Race newbie King City starts Stage 3 of the 2018 Amgen Tour of California. Like an eager host, however, King City welcomes the peloton not once, but twice throughout the day. The Tour departs town and races south along legendary Highway 101 before turning out of the Salinas Valley at San Lucas. If riders were looking for a relaxed day of racing after Gibraltar Road, they need to keep searching. The day features six KOMs over 123 miles and 8,300 feet of elevation gain.
Two of these climbs occur within the first fifty miles before re-entering King City and heading north. In fact, King City presents a unique opportunity to see two portions of the race while still leaving time to explore this California farming town made famous by the illustrious John Steinbeck. First, sample some of King City's authentic Mexican taquerias once the race starts. Several are located in downtown, so sample a few before declaring a winner. With bellies full and feet rested, head east on Broadway, taking solace that the one mile walk to the next destination is flat compared with the peloton's hilly fifty miles sojourn to the same spot. Our objective is the sharp 60-degree turn from Bitterwater Road onto Airport Road. Passing warehouses and an endless sea of crops, one can almost imagine the timeless figures and features in Steinbeck's novels like East of Eden. Interested in learning more about the Salinas Valley's famed agricultural legacy? Kids love walking back in time at the Agricultural and Rural Life Museum across town on the flood plains of the Salinas River, a nice stopover before heading north to Stage 4.
Before heading across the Valley and into the coastal Santa Lucia Mountains, the Tour rolls through Greenfield, a small but ideal place to see the race before heading into the Gabilan Mountains. With only one way in, Pinnacles National Park is on the road less traveled. At only 26,000 acres, this is perhaps the best kept secret in California. Regardless of area, Pinnacles' towering beauty, unbelievable geologic history, and unique wildlife make it an unforgettable experience. The park is the cataclysmic result of several ancient volcano lava fields split apart and heaved about by moving tectonic plates. Over millions of years, the park shifted hundreds of miles to the north. Now they're yours to discover in a labyrinth of trails, caves, and colossal rocks that lie under the soaring gaze of the endangered California Condor. Chose any number of hikes, loops, and combinations to make your own adventure. The best part? Pinnacles National Park is a day-hiker's paradise with trails to fit every skill level and time availability.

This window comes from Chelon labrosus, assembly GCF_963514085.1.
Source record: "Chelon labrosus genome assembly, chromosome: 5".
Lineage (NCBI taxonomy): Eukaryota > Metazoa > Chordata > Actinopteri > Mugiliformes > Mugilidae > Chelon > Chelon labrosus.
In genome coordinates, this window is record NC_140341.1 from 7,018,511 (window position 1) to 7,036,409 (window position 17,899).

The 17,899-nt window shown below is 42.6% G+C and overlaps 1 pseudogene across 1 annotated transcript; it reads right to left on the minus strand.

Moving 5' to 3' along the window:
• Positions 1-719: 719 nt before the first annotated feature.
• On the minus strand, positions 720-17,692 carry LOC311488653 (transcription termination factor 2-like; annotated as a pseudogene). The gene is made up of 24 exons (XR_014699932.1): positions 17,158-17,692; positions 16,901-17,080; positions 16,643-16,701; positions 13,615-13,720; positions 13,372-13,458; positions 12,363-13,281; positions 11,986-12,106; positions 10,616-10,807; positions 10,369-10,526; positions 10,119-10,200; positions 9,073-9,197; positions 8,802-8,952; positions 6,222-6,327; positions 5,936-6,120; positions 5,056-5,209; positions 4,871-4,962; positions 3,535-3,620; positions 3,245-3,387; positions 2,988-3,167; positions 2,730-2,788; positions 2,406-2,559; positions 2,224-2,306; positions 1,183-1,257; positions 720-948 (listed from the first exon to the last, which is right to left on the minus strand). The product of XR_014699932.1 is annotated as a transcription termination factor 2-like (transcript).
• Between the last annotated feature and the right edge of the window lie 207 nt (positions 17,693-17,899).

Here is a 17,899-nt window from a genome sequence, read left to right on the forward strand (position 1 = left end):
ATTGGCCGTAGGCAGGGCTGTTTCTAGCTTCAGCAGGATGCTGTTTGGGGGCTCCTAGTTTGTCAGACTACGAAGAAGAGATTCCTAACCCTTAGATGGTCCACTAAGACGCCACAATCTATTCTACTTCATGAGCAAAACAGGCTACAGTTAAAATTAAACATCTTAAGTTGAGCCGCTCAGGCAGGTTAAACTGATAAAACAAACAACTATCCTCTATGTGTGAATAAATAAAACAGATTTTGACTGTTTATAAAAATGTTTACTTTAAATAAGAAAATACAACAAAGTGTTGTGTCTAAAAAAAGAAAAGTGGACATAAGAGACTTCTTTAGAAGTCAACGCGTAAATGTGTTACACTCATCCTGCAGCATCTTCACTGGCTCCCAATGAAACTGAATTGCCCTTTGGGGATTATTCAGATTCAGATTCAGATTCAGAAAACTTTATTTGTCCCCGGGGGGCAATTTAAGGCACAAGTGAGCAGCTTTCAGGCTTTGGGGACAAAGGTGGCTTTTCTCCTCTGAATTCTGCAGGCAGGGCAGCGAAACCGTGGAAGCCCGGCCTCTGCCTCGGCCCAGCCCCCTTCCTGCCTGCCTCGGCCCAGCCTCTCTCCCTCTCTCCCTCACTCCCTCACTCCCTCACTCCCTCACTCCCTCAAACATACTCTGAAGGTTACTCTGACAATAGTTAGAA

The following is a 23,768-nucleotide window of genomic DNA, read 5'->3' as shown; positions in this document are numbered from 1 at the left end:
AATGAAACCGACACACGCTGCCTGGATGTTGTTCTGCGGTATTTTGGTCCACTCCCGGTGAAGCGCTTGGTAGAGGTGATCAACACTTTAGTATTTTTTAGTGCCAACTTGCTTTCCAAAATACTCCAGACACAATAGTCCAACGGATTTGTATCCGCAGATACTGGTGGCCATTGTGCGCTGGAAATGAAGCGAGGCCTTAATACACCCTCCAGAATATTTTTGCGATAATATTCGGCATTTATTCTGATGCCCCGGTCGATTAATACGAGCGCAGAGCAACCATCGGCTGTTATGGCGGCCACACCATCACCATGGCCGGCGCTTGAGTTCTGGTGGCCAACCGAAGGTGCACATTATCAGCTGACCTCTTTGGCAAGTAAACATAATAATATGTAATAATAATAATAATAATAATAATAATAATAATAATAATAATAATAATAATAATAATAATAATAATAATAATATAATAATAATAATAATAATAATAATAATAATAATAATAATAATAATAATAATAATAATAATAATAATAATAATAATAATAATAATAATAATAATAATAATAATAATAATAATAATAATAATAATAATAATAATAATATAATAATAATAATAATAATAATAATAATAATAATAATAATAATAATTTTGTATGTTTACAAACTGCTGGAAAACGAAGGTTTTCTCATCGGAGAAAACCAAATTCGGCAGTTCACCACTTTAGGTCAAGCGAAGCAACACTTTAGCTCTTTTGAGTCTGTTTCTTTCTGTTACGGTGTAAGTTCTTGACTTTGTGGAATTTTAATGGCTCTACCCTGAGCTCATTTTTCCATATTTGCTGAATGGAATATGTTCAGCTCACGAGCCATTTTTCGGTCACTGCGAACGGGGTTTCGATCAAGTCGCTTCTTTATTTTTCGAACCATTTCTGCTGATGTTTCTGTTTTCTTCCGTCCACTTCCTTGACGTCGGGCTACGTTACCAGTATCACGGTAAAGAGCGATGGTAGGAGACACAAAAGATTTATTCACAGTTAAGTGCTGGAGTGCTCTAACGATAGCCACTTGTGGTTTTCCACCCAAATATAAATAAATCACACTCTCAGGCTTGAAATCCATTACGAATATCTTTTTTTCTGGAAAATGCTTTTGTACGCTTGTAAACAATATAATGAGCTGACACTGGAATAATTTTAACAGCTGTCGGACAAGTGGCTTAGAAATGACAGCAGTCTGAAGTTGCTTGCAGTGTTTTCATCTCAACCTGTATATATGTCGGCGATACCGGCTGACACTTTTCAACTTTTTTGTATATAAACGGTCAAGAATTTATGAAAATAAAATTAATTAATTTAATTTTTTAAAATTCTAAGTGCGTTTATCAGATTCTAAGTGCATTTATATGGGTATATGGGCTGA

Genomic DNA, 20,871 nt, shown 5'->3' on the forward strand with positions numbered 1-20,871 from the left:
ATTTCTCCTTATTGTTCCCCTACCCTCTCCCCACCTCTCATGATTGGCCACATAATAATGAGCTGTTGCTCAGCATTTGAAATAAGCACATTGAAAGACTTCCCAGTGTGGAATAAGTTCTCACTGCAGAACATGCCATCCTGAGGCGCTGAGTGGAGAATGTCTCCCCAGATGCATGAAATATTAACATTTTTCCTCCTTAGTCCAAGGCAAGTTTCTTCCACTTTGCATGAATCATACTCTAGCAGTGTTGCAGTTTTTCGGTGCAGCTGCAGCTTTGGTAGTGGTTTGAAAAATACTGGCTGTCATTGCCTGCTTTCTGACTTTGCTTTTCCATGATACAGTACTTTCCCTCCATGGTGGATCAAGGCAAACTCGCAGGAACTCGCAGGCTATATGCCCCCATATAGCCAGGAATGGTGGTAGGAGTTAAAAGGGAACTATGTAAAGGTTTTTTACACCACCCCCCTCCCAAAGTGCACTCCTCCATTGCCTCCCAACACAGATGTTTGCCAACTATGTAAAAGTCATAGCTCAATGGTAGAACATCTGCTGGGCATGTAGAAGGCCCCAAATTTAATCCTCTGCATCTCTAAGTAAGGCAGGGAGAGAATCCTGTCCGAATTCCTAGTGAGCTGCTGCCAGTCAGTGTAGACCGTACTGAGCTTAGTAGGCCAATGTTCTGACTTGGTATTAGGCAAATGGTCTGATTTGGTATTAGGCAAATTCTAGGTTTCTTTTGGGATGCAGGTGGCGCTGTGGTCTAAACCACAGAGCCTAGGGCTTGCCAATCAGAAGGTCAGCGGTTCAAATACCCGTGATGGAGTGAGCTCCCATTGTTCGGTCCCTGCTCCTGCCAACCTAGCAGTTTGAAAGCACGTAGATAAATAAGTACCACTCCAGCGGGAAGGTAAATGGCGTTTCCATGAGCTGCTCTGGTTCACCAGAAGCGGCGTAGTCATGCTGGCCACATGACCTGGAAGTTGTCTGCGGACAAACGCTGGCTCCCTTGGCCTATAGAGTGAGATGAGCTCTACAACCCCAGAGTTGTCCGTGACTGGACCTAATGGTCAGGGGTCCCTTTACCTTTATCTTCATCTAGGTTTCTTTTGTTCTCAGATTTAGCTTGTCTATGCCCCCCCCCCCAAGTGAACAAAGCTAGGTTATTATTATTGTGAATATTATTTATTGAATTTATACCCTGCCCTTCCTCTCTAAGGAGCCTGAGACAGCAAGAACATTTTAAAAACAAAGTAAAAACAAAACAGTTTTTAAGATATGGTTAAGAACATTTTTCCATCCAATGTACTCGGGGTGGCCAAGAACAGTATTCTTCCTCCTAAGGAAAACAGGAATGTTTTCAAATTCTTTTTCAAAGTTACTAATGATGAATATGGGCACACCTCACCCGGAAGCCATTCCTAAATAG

The race is only given a short reprieve before heading back uphill, passing vineyards along the way. It is impossible to mention Monterey County without its bountiful wine portfolio. Several vineyards and tasting rooms are centrally located in the Salinas Valley, but for those looking for one-stop tasting, the quaint village of Carmel Valley is second to none. Still, this small community of 4,400 residents and ten tasting rooms is off the beaten path. Where Ojai is dominated by quaint Spanish charm, Carmel Valley is a rancher's paradise. Its two-lane oak tree-lined "thoroughfare" is just as likely to see horses and cyclists as cars. This feel is reflected in names like Cowgirl Winery, Holman Ranch, and Parsonage. These vineyards take pride in producing wines just as unique as the area in which they are produced. Typically grown in the hillsides surrounding Carmel Valley, grapes are naturally starved of rain and damp fog resulting in superb red varietals like Cabernet Sauvignon in a region typically known for Chardonnay and Pinto Noir. The peloton will only wish they could stop for a taste instead of making a beeline for the fifth and sixth KOMs before the fast-paced finish at the revered Laguna Seca Recreation Area racetrack.